Cornwall and the Cornish have existed on this island of Britain prior to the arrival of the Anglo-Saxons. Yet our Cornish language had to wait until November 2002 for offical recognition, and a further 12 years for the Cornish themselves to receive official recognition on April 24th, 2014.
It’s now time that Cornwall itself be afforded recognition, to exist as a recognised entity in its own right, similar to that of Wales, Scotland and England, not the continuation of an assimilated, subordinate ‘county’ of England.
Cornwall having the right of self-determination is not just the demand from the Cornish. Cornish identity is inclusive and people that have moved to Cornwall include some that have an empathy, a sense of belonging to Cornwall and consider themselves Cornish, also feel that Cornwall should have recognition.
Recognition in what form?
Recognition will be in the form of a Cornish Assembly similar to that of Wales and Scotland. Although not full independence, it allows devolved powers designed to suit Cornwall rather than the ‘one size fits all’ policies handed down from Westminster.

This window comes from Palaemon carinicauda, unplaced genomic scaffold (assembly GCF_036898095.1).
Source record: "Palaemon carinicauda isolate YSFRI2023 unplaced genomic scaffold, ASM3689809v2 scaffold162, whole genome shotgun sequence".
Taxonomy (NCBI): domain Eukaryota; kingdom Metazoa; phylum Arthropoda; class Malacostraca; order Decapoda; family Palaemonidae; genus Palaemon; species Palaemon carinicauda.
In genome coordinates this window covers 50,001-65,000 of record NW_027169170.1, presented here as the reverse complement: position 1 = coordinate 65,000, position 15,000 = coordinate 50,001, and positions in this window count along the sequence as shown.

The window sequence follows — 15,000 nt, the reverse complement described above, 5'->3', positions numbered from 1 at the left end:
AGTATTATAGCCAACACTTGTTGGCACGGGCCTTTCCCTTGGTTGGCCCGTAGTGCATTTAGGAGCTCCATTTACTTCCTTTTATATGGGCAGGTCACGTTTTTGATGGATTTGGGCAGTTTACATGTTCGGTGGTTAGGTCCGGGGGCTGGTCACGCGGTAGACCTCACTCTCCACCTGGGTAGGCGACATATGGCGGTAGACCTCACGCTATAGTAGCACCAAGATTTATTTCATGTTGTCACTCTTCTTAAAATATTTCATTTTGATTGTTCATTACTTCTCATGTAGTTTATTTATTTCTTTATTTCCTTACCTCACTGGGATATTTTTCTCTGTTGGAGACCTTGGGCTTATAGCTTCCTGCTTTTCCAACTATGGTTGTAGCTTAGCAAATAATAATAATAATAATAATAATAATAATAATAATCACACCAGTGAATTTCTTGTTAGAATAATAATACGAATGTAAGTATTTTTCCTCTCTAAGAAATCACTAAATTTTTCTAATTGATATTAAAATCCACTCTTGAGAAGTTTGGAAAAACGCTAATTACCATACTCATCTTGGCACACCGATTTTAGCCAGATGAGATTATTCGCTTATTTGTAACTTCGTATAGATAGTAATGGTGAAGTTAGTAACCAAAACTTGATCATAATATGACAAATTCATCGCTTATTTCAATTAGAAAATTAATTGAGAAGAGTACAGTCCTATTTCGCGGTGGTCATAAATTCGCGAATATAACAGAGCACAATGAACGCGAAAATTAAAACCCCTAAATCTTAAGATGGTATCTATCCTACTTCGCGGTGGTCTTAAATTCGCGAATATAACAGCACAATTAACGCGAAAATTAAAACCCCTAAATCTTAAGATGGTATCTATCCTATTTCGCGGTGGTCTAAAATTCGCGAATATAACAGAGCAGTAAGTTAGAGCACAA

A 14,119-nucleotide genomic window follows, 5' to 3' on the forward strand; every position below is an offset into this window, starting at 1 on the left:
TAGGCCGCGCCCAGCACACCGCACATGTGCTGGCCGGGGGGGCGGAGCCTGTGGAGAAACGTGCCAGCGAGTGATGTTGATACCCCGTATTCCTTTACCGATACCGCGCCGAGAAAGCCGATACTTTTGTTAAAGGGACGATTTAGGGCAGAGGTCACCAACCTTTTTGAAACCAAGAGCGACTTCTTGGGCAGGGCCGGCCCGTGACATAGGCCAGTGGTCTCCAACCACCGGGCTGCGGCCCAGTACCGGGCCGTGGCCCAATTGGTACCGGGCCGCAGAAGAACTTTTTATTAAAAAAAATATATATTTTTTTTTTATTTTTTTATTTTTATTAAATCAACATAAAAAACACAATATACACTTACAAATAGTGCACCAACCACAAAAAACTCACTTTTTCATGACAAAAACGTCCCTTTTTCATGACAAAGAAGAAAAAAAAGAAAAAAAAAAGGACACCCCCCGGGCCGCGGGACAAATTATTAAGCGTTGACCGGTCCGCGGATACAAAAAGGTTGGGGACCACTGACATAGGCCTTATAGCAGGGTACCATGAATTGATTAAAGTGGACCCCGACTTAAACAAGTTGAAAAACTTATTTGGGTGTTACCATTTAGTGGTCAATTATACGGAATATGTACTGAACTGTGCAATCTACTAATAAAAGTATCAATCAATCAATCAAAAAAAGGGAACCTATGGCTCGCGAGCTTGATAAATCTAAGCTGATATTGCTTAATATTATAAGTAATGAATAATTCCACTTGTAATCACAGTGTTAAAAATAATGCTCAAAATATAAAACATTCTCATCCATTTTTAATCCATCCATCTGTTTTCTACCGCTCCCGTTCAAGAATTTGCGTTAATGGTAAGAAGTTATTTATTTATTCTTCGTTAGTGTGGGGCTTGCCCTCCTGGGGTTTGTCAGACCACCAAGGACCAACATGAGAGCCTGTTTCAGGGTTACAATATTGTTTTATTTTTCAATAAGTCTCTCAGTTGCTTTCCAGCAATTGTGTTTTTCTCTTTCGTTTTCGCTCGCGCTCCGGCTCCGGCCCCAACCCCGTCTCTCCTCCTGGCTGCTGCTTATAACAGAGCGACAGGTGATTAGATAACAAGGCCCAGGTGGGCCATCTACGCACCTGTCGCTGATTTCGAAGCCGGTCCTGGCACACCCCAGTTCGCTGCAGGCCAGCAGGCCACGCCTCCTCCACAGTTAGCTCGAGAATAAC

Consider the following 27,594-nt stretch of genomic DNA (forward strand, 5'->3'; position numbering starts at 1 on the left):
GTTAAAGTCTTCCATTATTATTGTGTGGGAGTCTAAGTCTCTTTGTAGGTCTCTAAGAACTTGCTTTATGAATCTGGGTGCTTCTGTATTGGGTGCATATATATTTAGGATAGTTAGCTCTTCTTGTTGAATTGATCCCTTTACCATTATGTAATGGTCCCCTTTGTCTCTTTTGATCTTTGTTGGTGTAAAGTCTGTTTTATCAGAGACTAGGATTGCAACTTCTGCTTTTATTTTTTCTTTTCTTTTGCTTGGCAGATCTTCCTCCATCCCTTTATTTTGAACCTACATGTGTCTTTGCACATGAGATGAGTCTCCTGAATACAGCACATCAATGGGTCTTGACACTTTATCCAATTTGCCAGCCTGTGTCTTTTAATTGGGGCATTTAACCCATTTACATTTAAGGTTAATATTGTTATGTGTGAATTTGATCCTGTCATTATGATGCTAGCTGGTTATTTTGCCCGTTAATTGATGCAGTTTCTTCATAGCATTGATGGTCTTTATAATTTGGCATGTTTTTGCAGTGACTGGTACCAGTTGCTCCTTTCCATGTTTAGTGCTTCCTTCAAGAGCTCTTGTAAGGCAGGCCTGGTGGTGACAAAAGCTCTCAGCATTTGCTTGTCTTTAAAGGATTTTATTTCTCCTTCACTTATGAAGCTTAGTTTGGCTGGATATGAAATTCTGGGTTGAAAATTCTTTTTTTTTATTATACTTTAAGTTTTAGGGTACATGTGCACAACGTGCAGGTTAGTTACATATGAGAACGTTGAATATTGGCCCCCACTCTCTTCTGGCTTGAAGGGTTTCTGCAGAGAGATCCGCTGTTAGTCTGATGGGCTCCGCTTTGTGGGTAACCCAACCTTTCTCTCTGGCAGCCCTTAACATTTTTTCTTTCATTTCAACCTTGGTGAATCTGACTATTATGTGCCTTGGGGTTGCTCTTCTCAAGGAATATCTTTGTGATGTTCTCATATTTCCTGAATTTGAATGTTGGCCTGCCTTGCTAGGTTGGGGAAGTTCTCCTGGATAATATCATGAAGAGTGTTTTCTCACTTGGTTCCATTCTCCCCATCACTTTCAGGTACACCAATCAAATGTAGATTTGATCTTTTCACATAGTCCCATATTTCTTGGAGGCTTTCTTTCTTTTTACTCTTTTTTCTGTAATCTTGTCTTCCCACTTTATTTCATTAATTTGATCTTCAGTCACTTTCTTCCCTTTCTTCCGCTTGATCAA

‘The historic Nation of Cornwall has its own distinct identity, language and heritage. As one of the four nations inhabiting the British mainland, Cornwall has the same right to self-determination as England, Scotland and Wales. Mebyon Kernow is leading the campaign for the creation of a National Assembly for Cornwall, with the necessary powers to unlock Cornwall’s true potential’
The Green Party manifesto supports a Cornish Assembly:
‘The Green Party recognises that Cornwall has a distinct historical and geographical identity, and supports (and will actively campaign for) the establishment of an Assembly for Cornwall, which will be supported, in turn, by a new local government structure’
Please consider joining Mebyon Kernow